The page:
Able to teach—this simply means that he has biblical/theological knowledge to such a degree that he is able to instruct others, manifesting a Spirit-enabled ability to communicate and defend doctrine (Titus 1:9). This is a skill in communicating God’s Word, as well as integrity to teach carefully what Scripture says. This is the primary quality that differentiates elders from deacons. Though both groups may be involved in teaching to some degree, elders must have cultivated an aptitude toward handling God’s Word. During the public examination, he demonstrates this aptitude in answering questions on biblical, systematic, and practical theology. Thus, the congregation gladly affirms and comes under the leadership of such a one who can shepherd them in the truth.

These biblical qualifications are Jesus’s own non-negotiable requirements for all who would lead His church as under-shepherds. Brother-elders, let us function faithfully for our Lord, along with the character to back it up, that we might be mighty tools in the Master’s hands. As feeble, but faithful ministers, let’s be diligent in taking heed to our lives before the flock.

And flock, these character traits must be met specifically by those in office as elders, but they should equally be sought and implemented into the lives of all who claim to be servants of the Lord. It is not a higher standard for leaders, simply a higher accountability by virtue of the visible position in the fishbowl of ministry. And as you see these character traits exemplified in men, consider speaking with your elders about them being considered for eldership, as they study, are examined, and then affirmed.[5] Let’s continue to pray for God to raise up godly servant-leaders to feed and protect the flock, for His eternal praise and glory! Study with, examine, affirm, and then support the elders’ God raises up. May we esteem them very highly for their work’s sake.

Are you looking for further resources to enlarge your understanding and implementation of biblical eldership? Though we may not agree with each point and cross our theological “t’s” in the same manner, the following is a helpful list for your Amazon Wish List:

  • Biblical Eldership-Alexander Strauch
  • Shepherding God’s Flock-Jay Adams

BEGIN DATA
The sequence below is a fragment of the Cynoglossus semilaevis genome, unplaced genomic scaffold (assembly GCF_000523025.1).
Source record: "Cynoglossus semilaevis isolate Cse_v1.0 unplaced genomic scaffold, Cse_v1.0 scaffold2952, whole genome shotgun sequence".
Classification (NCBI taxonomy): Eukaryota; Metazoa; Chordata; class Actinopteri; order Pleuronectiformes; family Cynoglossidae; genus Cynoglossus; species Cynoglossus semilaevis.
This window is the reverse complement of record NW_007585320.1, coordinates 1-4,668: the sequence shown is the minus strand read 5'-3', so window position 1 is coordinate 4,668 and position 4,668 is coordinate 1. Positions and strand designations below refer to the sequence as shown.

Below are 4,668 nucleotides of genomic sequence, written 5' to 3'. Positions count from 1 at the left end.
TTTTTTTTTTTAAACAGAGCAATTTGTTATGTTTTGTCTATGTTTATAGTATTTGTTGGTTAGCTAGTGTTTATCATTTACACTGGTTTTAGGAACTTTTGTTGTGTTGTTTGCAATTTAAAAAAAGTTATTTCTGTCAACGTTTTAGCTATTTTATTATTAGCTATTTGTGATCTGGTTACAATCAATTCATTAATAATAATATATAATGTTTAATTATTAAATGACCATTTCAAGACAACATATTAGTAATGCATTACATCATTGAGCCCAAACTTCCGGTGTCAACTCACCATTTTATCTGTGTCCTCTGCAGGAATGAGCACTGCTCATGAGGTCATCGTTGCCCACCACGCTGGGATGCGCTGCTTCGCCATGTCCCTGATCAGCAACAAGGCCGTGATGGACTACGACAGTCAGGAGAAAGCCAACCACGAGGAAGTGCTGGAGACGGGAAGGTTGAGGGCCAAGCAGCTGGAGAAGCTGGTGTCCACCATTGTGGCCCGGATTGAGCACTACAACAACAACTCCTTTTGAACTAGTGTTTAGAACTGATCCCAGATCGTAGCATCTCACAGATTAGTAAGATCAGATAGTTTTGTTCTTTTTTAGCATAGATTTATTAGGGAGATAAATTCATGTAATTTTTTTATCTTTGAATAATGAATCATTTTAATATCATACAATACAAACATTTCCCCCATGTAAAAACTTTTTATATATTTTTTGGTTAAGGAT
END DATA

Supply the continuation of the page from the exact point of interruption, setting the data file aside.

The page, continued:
• The Titus Mandate-Ted Bigelow
  • Pastoral Ministry-John MacArthur
  • The Master’s Plan for the Church-John MacArthur
  • Answering the Key Questions About Elders-John MacArthur (helpful little booklet to keep on the resource table or Book Nook in your church Foyer)

[1] I recall that one of the many resources admonishing me to be Bible-driven in ministry belief and practice was George Zemek’s Doing God’s Business God’s Way (Wipf & Stock, 2004). It was written on the basic premise that if we really affirm the doctrine of total depravity, then we’ll be convinced that man’s substitute is severely lacking, though God’s Word and His Spirit are the two offensive weapons capable of subduing rebellious man and then building them up for His glory.

[2] For more instruction on the qualifications for spiritual leadership, consider John MacArthur’s The Master’s Plan for the Church (Moody Publishers, 2008), especially Appendix 3, pp 243–264.

[3] Homer Kent calls this the “general qualification” followed by the moral and mental qualifications. The Pastoral Epistles, 121ff.

[4] I recognize that there may be a difference of interpretation among our fellowship, as I’d recently reconnected with an older VOICE article that would not take this view. There’s also a helpful exegetical paper by Michael Canham that would prefer my espoused view about this much-debated verse.

[5] There are documents on this subject that spell out the process at www.biblicalexpositor.org under “eldership.” Man doesn’t make elders, God does. Yes, man does make elders but they tend to be a poor substitute for the men God calls and gifts and congregations affirm. Part of the pastoral duty in his leadership development is to come alongside these dear brothers to study and fan the flame of their understanding and their godly practice. There are other helpful resources here, such as our outline for the ongoing study for eldership, qualifications for servant-leaders in the church, and a lay-level writeup on biblical eldership. There’s also a paper on walking through whether we ordain all elders or affirm.